Chartered technical loss adjusters

Insights / Articles

15 November 2021

AI: A smarter future for the insurance market?

by Doug Horne

Artificial Intelligence (AI) is transforming our world. Embedded in everything from driverless cars to healthcare diagnostics, AI adoption is growing fast. Between 2015 and 2019, the number of enterprises using AI increased by 270% (Gartner). By 2030, AI is predicted to contribute US$15.7 trillion to the global
economy (PwC Global).

AI is intelligence performed by machines, as opposed to natural intelligence demonstrated by humans or animals. Often confused with rule-driven or ‘smart’ automation processes which perform robotic tasks, true AI operations go further to involve self-learning without human intervention. AI has universal potential to improve our lives, but how can insurance businesses harness this exciting technology to benefit themselves and their clients?

Personal lines leading the way

AI is already used in personal lines insurance for fraud detection and claims automation. Here, much of the claim process can be streamlined by minimising time-intensive human workload and employing AI for everything from verifying policyholder identity and policy coverage to collating claim information and checking for evidence of fraud. But AI can also be used across the full policy lifecycle to encompass underwriting, claims management and renewal.

Switching from human to machine removes countless hours of manual workload, speeds claims resolution and adds extra certainty and transparency to the claims process. AI can compress the duration of claims processing from
weeks to just a few hours. So, rather than replacing people, AI technologies release them from the burden of low-value repetitive tasks so they can dedicate more quality time to optimising customer experience.

“We have seen our average claim lifecycle reduced using AI. The time to settle claims, and more accurate indemnity spend means we are able to provide an enhanced customer experience.”

Charles Bush, Head of Property & Energy Claims, Zurich
Using AI in commercial lines claims handling

Whilst AI implementation is on the horizon for the majority of the commercial insurance market, hybrid solutions focusing on harnessing AI and people are already in use today. Currently, automation is used mainly to perform high-volume, time-intensive activities to support human decision making and allow claims handlers to focus their expertise more productively. However, as confidence grows in the sector AI can support even the most complex cases. This in turn can fast-track time to settlement and enhance the claims experience for customers.

Smarter claims processing

Pioneering fintechs like Sprout.ai are using AI to cut the average time handlers spend reviewing policy documents from half an hour to just a few minutes. Automation has also made the checking of policies significantly more error-free when compared to human-only methods.

“The partnership with Zurich has delivered superhuman performance of 98% for policy checking, increasing the accuracy by at least 5% from human-only-led processing”

Niels Thone, Co-Founder and CEO, Sprout.ai

For highly complex claims such as Marine or Commercial Property, Sprout.ai’s Natural Language Processing (NLP) assimilates vast pools of policyholder and claims data across diverse touchpoints. This empowers skilled humans to take intelligent decisions based on highly robust and reliable information.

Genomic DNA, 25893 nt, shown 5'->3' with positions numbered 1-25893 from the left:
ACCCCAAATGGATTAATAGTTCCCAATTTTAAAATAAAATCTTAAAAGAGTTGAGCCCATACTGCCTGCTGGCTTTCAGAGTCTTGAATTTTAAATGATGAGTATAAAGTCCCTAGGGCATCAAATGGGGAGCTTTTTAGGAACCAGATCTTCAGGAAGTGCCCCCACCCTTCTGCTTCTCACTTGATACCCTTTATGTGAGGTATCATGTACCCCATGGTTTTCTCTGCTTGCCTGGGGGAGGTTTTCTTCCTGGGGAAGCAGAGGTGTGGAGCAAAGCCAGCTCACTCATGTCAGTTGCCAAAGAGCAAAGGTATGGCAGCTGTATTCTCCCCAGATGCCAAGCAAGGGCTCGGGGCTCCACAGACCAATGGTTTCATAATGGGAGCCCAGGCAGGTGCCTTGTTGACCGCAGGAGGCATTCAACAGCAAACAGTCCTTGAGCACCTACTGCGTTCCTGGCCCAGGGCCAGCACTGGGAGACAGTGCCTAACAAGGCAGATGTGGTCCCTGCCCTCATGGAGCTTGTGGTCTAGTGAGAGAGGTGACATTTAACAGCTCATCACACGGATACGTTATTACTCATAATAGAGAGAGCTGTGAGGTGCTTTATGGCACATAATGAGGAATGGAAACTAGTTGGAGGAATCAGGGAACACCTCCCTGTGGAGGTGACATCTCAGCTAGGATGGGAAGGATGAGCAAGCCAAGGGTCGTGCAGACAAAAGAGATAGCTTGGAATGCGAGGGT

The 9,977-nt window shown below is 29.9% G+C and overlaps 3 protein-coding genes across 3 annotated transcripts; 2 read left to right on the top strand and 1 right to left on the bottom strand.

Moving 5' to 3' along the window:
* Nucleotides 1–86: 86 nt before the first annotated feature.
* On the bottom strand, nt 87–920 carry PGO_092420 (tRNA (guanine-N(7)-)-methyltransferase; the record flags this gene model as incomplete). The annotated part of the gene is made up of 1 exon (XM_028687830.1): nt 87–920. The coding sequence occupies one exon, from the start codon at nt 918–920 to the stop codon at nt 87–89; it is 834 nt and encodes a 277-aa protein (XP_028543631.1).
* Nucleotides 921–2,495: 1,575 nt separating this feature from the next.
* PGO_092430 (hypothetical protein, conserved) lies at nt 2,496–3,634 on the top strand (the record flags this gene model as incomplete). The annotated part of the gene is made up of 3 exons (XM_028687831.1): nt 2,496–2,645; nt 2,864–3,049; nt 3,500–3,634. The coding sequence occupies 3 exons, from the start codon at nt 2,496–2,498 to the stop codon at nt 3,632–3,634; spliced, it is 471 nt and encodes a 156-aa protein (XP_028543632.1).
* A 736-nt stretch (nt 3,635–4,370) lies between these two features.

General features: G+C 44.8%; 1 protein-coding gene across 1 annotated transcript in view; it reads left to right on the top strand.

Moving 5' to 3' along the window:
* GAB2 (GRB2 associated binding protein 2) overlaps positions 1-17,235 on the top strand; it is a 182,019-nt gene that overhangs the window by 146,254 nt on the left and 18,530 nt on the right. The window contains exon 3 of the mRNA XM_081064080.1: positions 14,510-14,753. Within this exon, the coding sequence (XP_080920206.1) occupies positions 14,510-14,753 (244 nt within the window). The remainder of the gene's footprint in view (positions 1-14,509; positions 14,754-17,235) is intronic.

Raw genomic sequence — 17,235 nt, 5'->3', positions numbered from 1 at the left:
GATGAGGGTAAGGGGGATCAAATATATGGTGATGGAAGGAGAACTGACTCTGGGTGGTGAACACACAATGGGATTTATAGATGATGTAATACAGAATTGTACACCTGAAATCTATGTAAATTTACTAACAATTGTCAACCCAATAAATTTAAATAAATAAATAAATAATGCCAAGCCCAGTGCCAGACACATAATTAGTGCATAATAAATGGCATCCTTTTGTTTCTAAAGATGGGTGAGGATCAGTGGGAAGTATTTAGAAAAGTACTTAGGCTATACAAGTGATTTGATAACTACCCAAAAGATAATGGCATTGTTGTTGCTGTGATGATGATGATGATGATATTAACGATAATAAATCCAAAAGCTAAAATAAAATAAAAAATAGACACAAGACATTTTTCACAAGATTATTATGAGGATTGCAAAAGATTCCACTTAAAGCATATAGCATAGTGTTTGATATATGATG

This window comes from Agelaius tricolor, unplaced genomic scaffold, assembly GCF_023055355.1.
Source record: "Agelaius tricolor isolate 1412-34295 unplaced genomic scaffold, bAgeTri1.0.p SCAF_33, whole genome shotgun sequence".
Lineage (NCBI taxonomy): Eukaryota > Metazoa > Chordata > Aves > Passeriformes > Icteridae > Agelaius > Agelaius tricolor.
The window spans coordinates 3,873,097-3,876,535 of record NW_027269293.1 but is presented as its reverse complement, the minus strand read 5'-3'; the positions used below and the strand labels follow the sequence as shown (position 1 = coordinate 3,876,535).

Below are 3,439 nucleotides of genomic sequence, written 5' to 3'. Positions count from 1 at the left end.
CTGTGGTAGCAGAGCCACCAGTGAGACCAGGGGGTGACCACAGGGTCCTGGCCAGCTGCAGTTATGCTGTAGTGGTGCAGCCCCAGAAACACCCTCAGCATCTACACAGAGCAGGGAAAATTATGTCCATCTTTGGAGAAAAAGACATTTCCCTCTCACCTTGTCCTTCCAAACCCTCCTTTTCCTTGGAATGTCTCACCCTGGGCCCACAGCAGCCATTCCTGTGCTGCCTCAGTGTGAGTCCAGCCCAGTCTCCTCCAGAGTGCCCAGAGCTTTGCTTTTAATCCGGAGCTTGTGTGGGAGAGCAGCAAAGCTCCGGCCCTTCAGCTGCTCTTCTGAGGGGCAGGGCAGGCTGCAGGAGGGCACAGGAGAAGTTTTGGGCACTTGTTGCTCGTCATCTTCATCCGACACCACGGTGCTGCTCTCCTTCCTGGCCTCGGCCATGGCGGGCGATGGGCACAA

AI-Assisted Loss Adjusting

Will AI ever be able to replicate the specialist skills and knowledge of a seasoned loss adjuster? Can a machine learn to manage the expectations of risk managers, brokers and insurers? Or to choose the right expert to perform loss mitigation, root cause analysis and metallurgy? Or create innovative commercial settlements with polarised
views on policy interpretation. Undoubtedly, when compared to current AI capabilities, a skilled loss adjuster excels in all of these areas.

However, given that loss adjusters need to review a wealth of data when adjusting a claim (relating to both property damage and time element coverages), AI-driven technologies can still do much to optimise the adjusting process. Automation can speed damage assessment, especially on smaller, less complex claims where data from multiple similar incidents enables algorithms to ‘learn’ more effectively and deliver more accurate outputs.

Even in large, technical claims AI can aid investigations with the smart interpretation of drone or satellite imagery, or ease claims management by taking on the ‘heavy lifting’ of handling large quantities of data across multiple sources. All this gives adjusters more head-space to do what they do best, leverage their specialised technical know-how, experience and inter-personal skills.

The future: Insurance without humans?

Parametric insurance is already creating a new paradigm in our industry, with fully automated, quickly executed pay outs to business policy holders triggered by events detected via remotely located IoT devices. These technologies are applied in all kinds of scenarios, from identifying floods in zones of high risk, to signalling food spoilage when refrigeration breaks down. In every case, the claims process is automated from start to finish, with no human intervention.

Is the commercial insurance market ready for change?

In future, AI will certainly become commonplace for businesses across a variety of industries and applications. Widespread adoption is likely to inspire new waves of insurance products and bring about new classes of risk.
But how quickly is the global insurance market ready to fully embrace these new technologies? Only time will tell.

Thanks to:

  • Charles Bush, Zurich
  • Niels Thone, Sprout.ai
  • Matthew Brant, InsTech London